Saturday, December 17, 2016

Squandering a Tradition of Ethical Leadership Instead of Protecting the Accrued Reputational Capital: The Case of Ratan Tata in India

In India, Ratan Tata was a revered figure, dubbed Mr. Clean, until the end of 2016, by which time serious allegations of financial improprieties had cut into the stellar reputations of both the man and the famous company founded by J.N. Tata, who had intentionally applied his Parsee ethic to the founding of India’s first steel company with a zero tolerance for corruption. Generally speaking, strategic ethical-leadership and even the resulting reputational capital depend on the persona of whoever is in charge of a company, and not even family linage can be counted on to perpetuate a culture of ethical leadership and protect a company’s accrued reputational capital.

The full essay is in Cases of Unethical Business: A Malignant Mentality of Mendacity, available in print and as an ebook at Amazon.

Saturday, November 12, 2016

Transforming Transformational Leadership: Foundations over Ideology

James Burn’s concept of transformational leadership is in essence a process in which “one or more persons engage with others in such a way that leaders and followers raise one another to higher levels of motivation and morality.”[1] This includes a moral commitment to develop followers, especially morally. To Burns, transformational leadership is therefore “an ethical, moral enterprise.”[2] I contend that the term transformation is not inherently ethical, and so it can apply to leadership in an amoral sense. Freed up from the limitations of being viewed primarily or even exclusively as moral, transformation can be seen to apply to leadership in at least two, much more direct—or central—ways than morally: as referring to a leader’s own transformation and to a leader’s vision being transformational.


Material from this essay has been incorporated in The Essence of Leadership, which is available at Amazon in print and as an ebook.






[1] James M. Burns, J. Leadership (New York: Harper & Row, 1978): 20.


[2] Ken W. Parry and Sarah B. Proctor-Thomson, “Perceived Integrity of Transformational Leaders in Organizational Settings,” Journal of Business Ethics 35, no. 2 (January, 2002): 75.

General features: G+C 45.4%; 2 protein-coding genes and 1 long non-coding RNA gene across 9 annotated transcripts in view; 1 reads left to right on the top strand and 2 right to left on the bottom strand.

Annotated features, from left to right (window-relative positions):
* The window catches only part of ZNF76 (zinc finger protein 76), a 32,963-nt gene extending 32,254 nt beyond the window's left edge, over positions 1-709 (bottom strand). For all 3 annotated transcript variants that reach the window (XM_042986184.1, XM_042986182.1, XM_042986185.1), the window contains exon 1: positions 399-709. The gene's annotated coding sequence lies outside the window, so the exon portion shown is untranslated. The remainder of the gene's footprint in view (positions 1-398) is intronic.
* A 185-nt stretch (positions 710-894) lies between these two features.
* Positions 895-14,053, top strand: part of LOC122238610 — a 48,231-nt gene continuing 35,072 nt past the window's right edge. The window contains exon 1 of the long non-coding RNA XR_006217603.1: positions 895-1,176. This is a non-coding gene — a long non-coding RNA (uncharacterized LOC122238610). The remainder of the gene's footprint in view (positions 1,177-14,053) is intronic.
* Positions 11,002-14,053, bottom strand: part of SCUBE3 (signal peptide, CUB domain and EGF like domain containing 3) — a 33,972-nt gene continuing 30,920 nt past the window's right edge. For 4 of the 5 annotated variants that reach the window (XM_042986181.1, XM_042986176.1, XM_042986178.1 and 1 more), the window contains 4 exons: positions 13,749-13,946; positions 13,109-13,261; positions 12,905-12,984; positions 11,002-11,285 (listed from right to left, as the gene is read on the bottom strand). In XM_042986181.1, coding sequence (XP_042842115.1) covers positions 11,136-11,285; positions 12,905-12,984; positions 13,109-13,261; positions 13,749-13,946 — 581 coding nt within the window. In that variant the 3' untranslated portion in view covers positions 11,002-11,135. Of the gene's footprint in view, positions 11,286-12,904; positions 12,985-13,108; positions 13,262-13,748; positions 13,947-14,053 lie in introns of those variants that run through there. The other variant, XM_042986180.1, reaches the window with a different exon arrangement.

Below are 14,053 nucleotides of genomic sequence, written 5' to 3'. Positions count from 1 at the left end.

Tuesday, September 20, 2016

On the Difficulty of Ethical Leadership after a Breach: The Case of Wells Fargo’s CEO

On September 20, 2016, U.S. Senators questioning Wells Fargo’s CEO, John Stumpf in the Senate’s Banking Committee “seemed unmoved” by his “attempts to explain why more senior bank executives had not been tied to the widespread illegal sales activity.”[1] Bank employees may have opened as many as two million accounts in customers’ names without those customers’ knowledge.[2] Senator Elizabeth Warren, a Massachusetts Democrat, “said the illegal sales were a big driver of Wells Fargo’s success as one of the nation’s most profitable banks.”[3] She called on Stumpf to give back a large portion of his compensation, resign and be criminally investigated. I contend that giving back some of his compensation and resigning from the bank would have been necessary for the CEO get past the scandal in being able to be a credible and trustworthy ethical leader. That the bank’s board acted independently from its chairman, the CEO, a week later in taking back $41 million of his compensation and $19 million of the stock grants from Carrie Tolstedt, who had led the bank’s retail banking division (and cancelled any bonus for either official) does not lend the CEO any renewed credibility.[4] Rather, the action made the bank’s board members look like they were trying to do what was necessary, given the CEO’s underperformance during the Senate hearing.